But then, the main activity remained in Ukraine: the Chernobyl NPP, electricity production, radioactive waste management. Issues of nature management were considered secondary and were considered by the then leadership on the residual principle.
Today, the Chernobyl Radiation-Ecological Biosphere Reserve is the largest reserve in Ukraine, with an area of more than 2000 square kilometers. “Simple animals live here, such as wolves, lynx, bears, elk, which are typical symbols of the European forest,” biologists say. In total, the reserve has more than 300 species of vertebrate and more than 1400 plant species.
Radiation killed almost everything after the accident, but soon nature recovered – the benefits of the absence of people exceeded the harm from radiation. Today, scientists conduct observations of animals on the territory of the “red forest”. The forest turns green around, birds sing, nothing reminds of the past disaster.
“Mankind did not limit the development of vegetation, shrubs, herbaceous plants, and the forest was restored. It was very impressive, ” researchers in the exclusion zone say. According to them, deer, wild boars, lynx and brown bears appeared here after the accident. Scientists say that in the exclusion zone there is the highest number of mooses and wolves in Ukraine. It sounds paradoxical, but the accident has become very useful for animals, since it removed people from here. Where there is no man, paradise life for animals and plants sets in, ” biologists say.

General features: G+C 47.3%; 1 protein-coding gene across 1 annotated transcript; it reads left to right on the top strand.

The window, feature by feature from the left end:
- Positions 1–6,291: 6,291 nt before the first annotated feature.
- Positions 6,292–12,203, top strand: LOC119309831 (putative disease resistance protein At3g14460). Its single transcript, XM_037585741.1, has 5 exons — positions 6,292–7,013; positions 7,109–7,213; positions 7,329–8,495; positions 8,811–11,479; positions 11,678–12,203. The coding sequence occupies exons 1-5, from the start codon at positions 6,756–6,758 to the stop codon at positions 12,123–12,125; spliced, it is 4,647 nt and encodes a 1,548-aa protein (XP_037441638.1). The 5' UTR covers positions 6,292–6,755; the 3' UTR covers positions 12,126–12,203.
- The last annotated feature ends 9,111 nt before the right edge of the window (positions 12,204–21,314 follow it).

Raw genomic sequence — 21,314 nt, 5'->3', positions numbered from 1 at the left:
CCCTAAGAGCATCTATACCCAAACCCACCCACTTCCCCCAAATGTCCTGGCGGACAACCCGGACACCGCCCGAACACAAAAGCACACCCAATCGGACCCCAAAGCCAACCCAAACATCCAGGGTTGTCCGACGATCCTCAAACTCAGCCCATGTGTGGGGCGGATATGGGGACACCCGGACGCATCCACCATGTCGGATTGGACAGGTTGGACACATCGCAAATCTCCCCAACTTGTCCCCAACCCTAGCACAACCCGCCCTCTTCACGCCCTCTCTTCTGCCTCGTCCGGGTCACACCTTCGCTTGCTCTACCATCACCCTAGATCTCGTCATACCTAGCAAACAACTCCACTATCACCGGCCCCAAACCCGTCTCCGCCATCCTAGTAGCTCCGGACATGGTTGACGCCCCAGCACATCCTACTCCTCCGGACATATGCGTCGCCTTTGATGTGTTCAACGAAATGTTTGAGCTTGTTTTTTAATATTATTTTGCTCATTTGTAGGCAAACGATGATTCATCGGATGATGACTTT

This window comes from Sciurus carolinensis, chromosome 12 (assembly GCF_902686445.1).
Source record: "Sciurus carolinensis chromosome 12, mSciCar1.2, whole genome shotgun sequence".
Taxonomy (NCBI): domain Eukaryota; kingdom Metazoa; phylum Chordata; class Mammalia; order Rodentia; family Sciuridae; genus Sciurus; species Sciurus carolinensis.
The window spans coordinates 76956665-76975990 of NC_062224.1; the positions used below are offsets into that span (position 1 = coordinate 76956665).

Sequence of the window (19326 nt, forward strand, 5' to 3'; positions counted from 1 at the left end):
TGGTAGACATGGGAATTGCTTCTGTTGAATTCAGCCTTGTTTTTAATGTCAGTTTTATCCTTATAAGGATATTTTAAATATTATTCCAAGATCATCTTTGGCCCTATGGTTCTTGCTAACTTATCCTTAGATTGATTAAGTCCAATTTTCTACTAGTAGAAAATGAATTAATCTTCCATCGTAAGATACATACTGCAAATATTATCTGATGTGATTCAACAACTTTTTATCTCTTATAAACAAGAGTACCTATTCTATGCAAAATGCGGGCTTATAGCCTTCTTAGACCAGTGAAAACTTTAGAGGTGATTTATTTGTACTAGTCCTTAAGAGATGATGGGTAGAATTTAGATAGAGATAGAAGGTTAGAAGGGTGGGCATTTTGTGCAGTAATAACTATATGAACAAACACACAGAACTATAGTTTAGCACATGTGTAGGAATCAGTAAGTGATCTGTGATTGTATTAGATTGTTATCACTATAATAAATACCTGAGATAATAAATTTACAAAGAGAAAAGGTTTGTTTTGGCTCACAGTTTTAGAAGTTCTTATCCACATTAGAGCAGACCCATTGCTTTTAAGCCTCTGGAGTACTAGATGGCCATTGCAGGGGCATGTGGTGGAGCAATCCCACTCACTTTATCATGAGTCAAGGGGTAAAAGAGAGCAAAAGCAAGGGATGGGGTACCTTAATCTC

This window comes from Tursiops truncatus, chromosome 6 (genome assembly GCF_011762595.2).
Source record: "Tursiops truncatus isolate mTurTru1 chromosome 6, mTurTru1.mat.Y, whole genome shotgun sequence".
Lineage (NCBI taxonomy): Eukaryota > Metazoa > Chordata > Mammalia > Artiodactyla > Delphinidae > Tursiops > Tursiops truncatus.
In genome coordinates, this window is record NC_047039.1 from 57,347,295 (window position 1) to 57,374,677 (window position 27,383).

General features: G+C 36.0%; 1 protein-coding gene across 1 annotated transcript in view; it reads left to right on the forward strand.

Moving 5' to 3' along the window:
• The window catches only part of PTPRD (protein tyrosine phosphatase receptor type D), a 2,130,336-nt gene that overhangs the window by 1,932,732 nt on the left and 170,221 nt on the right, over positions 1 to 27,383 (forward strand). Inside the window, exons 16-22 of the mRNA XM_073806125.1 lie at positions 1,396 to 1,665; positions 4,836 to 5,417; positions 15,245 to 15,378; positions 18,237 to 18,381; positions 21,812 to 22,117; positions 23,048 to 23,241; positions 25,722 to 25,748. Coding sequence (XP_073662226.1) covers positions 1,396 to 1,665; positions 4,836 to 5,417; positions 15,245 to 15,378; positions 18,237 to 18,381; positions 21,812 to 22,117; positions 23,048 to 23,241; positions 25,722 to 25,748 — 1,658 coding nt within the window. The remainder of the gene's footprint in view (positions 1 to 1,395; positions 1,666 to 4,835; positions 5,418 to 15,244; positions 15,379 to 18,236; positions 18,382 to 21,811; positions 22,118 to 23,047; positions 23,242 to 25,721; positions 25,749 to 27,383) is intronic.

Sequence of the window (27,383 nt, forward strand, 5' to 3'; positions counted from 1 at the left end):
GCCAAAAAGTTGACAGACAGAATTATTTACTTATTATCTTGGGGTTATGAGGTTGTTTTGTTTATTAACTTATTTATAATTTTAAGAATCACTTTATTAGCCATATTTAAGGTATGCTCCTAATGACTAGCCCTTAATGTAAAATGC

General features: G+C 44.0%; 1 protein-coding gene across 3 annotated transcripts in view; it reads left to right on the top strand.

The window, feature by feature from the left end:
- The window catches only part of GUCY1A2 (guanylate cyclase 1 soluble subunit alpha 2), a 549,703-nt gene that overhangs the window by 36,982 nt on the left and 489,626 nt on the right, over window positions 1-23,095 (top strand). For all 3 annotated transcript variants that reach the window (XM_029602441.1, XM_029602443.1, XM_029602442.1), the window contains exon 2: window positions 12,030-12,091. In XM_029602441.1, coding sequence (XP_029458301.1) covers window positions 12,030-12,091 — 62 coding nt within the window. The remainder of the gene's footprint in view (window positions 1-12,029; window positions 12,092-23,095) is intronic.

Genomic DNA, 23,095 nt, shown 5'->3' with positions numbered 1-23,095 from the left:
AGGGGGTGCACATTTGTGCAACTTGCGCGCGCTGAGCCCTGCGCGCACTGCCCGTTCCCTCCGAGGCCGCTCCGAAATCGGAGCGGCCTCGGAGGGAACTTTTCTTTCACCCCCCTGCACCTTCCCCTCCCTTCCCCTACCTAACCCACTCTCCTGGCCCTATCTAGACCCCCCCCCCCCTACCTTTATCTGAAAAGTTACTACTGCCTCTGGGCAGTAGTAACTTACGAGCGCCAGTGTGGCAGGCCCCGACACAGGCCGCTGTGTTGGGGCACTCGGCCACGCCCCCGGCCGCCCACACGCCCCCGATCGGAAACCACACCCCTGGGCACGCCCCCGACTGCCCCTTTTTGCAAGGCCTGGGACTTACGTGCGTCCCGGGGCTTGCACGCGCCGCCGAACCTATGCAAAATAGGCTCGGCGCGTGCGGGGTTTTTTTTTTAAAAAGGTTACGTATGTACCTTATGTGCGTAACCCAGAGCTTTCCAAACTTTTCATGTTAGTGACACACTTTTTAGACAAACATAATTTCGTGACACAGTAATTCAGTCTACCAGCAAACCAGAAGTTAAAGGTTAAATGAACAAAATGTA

Due to the fact that the Reserve was created, nature itself and its researchers have a unique opportunity to restore and preserve the diversity of the fauna and flora of the exclusion zone.
Tourism: interest is growing
We meet about eight buses on the day of the visit to the exclusion zone at the entrance, two of them are especially large. Waiting for their turn to enter, foreign tourists take pictures and examine souvenirs at a local kiosk, from which a loud jazz melody is heard. The kiosk has everything from cards and magnets to gas masks and condoms with the sign of radioactivity.